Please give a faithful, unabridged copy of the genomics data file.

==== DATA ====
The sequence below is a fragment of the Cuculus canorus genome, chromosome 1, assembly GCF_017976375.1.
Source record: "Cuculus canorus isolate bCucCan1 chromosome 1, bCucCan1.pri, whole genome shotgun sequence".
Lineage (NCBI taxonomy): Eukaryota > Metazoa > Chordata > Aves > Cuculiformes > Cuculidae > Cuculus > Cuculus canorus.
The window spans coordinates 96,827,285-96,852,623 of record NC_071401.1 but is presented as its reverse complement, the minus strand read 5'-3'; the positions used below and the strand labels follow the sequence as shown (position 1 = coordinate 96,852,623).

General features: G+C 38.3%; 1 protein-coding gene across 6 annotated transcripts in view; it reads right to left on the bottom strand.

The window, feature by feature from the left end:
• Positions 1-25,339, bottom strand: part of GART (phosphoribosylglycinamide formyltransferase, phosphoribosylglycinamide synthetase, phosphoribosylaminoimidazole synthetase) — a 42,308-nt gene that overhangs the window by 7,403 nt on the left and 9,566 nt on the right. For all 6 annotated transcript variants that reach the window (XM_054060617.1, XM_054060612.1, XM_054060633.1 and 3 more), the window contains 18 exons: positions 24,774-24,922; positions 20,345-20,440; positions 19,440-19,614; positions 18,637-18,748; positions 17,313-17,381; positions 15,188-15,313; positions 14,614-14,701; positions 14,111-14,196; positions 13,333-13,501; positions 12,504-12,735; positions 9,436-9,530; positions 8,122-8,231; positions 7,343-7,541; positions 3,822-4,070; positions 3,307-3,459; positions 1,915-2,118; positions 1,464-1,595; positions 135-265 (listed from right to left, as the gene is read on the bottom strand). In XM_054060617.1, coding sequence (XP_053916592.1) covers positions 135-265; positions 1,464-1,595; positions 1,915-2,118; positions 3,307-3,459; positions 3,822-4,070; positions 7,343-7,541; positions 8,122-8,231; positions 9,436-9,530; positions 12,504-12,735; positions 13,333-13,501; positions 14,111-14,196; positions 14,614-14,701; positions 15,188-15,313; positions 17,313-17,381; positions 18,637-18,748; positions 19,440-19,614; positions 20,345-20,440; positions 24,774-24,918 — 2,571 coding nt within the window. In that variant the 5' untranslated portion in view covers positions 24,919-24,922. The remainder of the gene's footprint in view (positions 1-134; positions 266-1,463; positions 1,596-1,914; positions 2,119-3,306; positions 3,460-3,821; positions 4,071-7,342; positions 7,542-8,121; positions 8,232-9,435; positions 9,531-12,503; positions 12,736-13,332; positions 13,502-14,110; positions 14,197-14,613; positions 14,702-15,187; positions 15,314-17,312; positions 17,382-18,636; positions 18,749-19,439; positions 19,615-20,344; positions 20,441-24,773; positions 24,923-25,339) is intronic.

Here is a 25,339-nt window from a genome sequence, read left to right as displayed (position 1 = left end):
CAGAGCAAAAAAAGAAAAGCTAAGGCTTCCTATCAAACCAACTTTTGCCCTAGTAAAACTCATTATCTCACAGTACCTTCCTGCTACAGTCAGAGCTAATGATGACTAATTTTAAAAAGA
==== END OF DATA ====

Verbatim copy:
The sequence below is a fragment of the Cuculus canorus genome, chromosome 1, assembly GCF_017976375.1.
Source record: "Cuculus canorus isolate bCucCan1 chromosome 1, bCucCan1.pri, whole genome shotgun sequence".
Lineage (NCBI taxonomy): Eukaryota > Metazoa > Chordata > Aves > Cuculiformes > Cuculidae > Cuculus > Cuculus canorus.
The window spans coordinates 96,827,285-96,852,623 of record NC_071401.1 but is presented as its reverse complement, the minus strand read 5'-3'; the positions used below and the strand labels follow the sequence as shown (position 1 = coordinate 96,852,623).

General features: G+C 38.3%; 1 protein-coding gene across 6 annotated transcripts in view; it reads right to left on the bottom strand.

The window, feature by feature from the left end:
• Positions 1-25,339, bottom strand: part of GART (phosphoribosylglycinamide formyltransferase, phosphoribosylglycinamide synthetase, phosphoribosylaminoimidazole synthetase) — a 42,308-nt gene that overhangs the window by 7,403 nt on the left and 9,566 nt on the right. For all 6 annotated transcript variants that reach the window (XM_054060617.1, XM_054060612.1, XM_054060633.1 and 3 more), the window contains 18 exons: positions 24,774-24,922; positions 20,345-20,440; positions 19,440-19,614; positions 18,637-18,748; positions 17,313-17,381; positions 15,188-15,313; positions 14,614-14,701; positions 14,111-14,196; positions 13,333-13,501; positions 12,504-12,735; positions 9,436-9,530; positions 8,122-8,231; positions 7,343-7,541; positions 3,822-4,070; positions 3,307-3,459; positions 1,915-2,118; positions 1,464-1,595; positions 135-265 (listed from right to left, as the gene is read on the bottom strand). In XM_054060617.1, coding sequence (XP_053916592.1) covers positions 135-265; positions 1,464-1,595; positions 1,915-2,118; positions 3,307-3,459; positions 3,822-4,070; positions 7,343-7,541; positions 8,122-8,231; positions 9,436-9,530; positions 12,504-12,735; positions 13,333-13,501; positions 14,111-14,196; positions 14,614-14,701; positions 15,188-15,313; positions 17,313-17,381; positions 18,637-18,748; positions 19,440-19,614; positions 20,345-20,440; positions 24,774-24,918 — 2,571 coding nt within the window. In that variant the 5' untranslated portion in view covers positions 24,919-24,922. The remainder of the gene's footprint in view (positions 1-134; positions 266-1,463; positions 1,596-1,914; positions 2,119-3,306; positions 3,460-3,821; positions 4,071-7,342; positions 7,542-8,121; positions 8,232-9,435; positions 9,531-12,503; positions 12,736-13,332; positions 13,502-14,110; positions 14,197-14,613; positions 14,702-15,187; positions 15,314-17,312; positions 17,382-18,636; positions 18,749-19,439; positions 19,615-20,344; positions 20,441-24,773; positions 24,923-25,339) is intronic.

Here is a 25,339-nt window from a genome sequence, read left to right as displayed (position 1 = left end):
CAGAGCAAAAAAAGAAAAGCTAAGGCTTCCTATCAAACCAACTTTTGCCCTAGTAAAACTCATTATCTCACAGTACCTTCCTGCTACAGTCAGAGCTAATGATGACTAATTTTAAAAAGA